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Third party provides possible way out of the iPhone encryption imbroglio

Government prosecutors have now said a third party will help the FBI gain access to the San Bernardino shooter’s iPhone. On its part Apple said it hoped the government would share the new discovery. However, if the government were to drop the case against Apple, it will be under no compulsion to share the information.

In a development that will help ease the tension between Apple Inc. and the DOJ, prosecutors have said a "third party" has presented a possible way out for accessing the data on the encrypted iPhone used one of the terrorists in the San Bernardino case.
A federal judge in Riverside, California, has agreed to the government’s proposal of postponing a hearing that was scheduled for yesterday, thus providing the FBI some time to delve into the efficacy of the newly discovered technique. The DOJ has said it will next update the court on April 5.
Until now, the government had insisted on Apple to write new software which could effectively defeat the encryption since it had no way to access the encrypted contents of Rizwan Farook’s iPhone.
Although the Justice Department had last month obtained a court order which directed Apple to code the new software, Apple fought back saying the said order amounts to an overreach by the government which effectively undermines computer security for all iPhone users.
The announcement that a third party had presented a way to hack into the phone, drew widespread scepticism from many in the tech community who had earlier said that there were other ways of accessing that data.
“From a purely technical perspective, one of the most fragile parts of the government's case is the claim that Apple's help is required to unlock the phone. Many in the technical community have been skeptical that this is true, especially given the government's considerable resources,” said Matt Blaze, a professor and computer security expert at the University of Pennsylvania.
Lawyers and former prosecutors who are supportive of Apple, said the last minute move could possibly suggest that the DOJ feared that it was on a slippery slope or at minimum, it would be forced to admit that it had not tried other alternatives to access the encrypted portion of the iPhone.
In its cryptic statement, the DOJ has now stated that even as litigation began, it was exploring alternatives to access the phone, as its only interest lay in gaining access to the information stored in the phone. It did not provide any details of the new technique or the name of the third party other than the fact that it was “cautiously optimistic” that the newly discovered method would work.
"That is why we asked the court to give us some time to explore this option," said Melanie R. Newman, a spokeswoman for the DOJ. "If this solution works, it will allow us to search the phone and continue our investigation into the terrorist attack that killed 14 people and wounded 22 people."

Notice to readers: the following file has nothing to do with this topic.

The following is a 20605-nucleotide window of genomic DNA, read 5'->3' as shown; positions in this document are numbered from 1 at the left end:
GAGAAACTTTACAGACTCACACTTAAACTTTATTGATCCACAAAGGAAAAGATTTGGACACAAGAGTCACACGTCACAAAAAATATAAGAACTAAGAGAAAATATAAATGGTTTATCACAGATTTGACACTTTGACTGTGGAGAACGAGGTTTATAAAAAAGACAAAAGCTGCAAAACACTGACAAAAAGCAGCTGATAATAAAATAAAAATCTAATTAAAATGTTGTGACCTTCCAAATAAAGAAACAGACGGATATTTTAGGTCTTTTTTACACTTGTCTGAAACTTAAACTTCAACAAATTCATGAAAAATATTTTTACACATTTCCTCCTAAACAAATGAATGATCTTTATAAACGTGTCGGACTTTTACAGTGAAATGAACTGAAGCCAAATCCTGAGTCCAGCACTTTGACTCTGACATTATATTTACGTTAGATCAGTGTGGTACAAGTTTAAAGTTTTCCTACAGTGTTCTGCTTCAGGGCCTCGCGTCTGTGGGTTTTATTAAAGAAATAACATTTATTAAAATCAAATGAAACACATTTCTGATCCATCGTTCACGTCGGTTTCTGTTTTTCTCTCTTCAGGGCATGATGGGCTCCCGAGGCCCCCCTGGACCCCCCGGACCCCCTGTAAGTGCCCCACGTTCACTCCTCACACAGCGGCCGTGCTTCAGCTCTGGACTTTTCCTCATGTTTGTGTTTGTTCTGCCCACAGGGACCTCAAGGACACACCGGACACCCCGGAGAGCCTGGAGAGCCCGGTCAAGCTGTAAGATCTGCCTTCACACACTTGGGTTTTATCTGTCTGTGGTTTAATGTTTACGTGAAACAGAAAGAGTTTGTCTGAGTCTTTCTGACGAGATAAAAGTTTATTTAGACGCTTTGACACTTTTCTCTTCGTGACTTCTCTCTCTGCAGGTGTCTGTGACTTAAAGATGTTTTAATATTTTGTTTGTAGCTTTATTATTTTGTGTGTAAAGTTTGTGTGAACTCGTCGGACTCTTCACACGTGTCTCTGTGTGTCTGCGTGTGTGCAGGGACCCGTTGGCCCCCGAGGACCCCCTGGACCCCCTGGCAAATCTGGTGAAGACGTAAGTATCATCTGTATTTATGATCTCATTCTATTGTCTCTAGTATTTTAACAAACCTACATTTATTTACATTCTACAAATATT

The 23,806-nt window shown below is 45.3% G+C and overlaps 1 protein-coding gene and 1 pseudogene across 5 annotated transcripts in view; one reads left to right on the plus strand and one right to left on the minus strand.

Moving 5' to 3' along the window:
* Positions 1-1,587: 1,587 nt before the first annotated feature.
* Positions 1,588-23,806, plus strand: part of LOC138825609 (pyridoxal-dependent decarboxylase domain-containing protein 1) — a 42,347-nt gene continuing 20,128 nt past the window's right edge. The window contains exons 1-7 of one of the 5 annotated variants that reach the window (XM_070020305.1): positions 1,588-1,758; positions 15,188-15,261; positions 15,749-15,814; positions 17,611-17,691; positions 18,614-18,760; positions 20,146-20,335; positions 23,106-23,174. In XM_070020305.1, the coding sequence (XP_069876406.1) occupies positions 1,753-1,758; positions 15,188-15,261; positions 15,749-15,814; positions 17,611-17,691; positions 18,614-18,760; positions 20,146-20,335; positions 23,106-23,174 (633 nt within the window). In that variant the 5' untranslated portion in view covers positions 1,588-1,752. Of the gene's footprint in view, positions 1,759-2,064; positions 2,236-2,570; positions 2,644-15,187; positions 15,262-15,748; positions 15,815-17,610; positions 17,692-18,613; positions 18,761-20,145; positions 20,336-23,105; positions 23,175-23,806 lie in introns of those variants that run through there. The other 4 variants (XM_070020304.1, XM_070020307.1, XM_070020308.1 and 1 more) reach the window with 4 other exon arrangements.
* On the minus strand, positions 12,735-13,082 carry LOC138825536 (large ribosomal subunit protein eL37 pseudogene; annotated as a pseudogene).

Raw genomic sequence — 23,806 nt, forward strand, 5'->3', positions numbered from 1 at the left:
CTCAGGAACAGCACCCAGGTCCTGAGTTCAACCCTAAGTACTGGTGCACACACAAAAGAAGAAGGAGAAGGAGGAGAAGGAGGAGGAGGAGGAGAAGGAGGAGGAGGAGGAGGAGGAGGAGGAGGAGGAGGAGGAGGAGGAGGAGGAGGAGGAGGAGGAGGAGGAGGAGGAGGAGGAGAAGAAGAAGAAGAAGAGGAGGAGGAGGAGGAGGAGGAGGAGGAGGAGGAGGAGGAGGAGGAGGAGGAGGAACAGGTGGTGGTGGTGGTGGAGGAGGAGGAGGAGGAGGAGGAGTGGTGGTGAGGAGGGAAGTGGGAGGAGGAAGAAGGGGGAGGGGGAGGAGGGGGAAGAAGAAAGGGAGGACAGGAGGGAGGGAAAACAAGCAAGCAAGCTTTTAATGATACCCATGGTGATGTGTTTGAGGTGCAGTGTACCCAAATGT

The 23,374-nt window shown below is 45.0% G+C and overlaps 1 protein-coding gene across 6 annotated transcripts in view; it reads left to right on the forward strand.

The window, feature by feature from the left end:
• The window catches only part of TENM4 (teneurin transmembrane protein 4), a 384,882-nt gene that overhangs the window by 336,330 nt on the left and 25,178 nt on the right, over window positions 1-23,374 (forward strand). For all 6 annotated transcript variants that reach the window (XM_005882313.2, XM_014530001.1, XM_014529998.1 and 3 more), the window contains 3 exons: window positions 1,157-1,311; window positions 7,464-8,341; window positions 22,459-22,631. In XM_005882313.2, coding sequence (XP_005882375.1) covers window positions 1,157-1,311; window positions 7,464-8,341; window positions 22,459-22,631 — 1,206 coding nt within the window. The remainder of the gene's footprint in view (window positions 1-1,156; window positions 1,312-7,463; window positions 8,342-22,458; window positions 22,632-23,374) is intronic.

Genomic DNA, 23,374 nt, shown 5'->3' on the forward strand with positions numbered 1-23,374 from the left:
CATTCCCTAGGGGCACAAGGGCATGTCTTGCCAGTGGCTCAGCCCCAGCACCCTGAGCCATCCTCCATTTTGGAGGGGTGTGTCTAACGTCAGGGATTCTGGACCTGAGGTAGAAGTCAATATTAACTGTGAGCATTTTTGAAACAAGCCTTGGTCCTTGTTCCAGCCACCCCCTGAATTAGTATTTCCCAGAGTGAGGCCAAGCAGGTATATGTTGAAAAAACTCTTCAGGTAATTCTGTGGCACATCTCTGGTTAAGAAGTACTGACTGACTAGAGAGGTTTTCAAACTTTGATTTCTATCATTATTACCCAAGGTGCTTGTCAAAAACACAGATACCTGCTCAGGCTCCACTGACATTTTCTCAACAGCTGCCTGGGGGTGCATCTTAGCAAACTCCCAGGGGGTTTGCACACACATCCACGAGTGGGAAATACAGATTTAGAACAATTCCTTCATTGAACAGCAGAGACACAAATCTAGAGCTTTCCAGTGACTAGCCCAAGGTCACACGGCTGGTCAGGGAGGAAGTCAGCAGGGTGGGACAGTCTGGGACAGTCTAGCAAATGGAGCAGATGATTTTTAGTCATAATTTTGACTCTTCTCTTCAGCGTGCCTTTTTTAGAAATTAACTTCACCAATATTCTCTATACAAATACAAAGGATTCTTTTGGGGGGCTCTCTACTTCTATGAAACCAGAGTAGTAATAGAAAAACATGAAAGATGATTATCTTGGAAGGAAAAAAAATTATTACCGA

If the new method were to work, the legal showdown, which many had expected to reach the U.S. Supreme Court, is likely to come to an end.
An executive from Apple told reporters that the company wasn’t aware of the Justice Department looking for alternatives routes to break open the terrorist’s iPhone. The government had not provided any indication that it was continuing its search for other solutions. The executive said the recent move by the Justice Department is in sharp contrast to the insistence in its court filings, which said only Apple had the means to access the encrypted data in the iPhone.
As per Nate Cardozo, a staff attorney at the Electronic Frontier Foundation, the San Bernardino case was probably a "hand-chosen test case" for the government to establish its authority to access electronic information by whatever means necessary. In this context, finding a possible way out from the hearing due to a third party sounds rather "suspicious," and is probably indicative of the fact that the government may be worried about losing the case and setting a bad precedent.
However, Orin Kerr, a professor of Law at George Washington University and a former Justice Department computer crime prosecutor, interpreted the government’s move as a postponing of the fight.

"The problem is not going away, it's just been delayed for a year or two," said Kerr.
Meanwhile, Apple said if the government was successful in breaking open into its smartphone by taking advantage of a yet-to-be-discovered vulnerability, it hoped the government would share that info. However, if the government were to drop its case, it would be under no obligation to share that info with Apple.

Debashish Mukherjee

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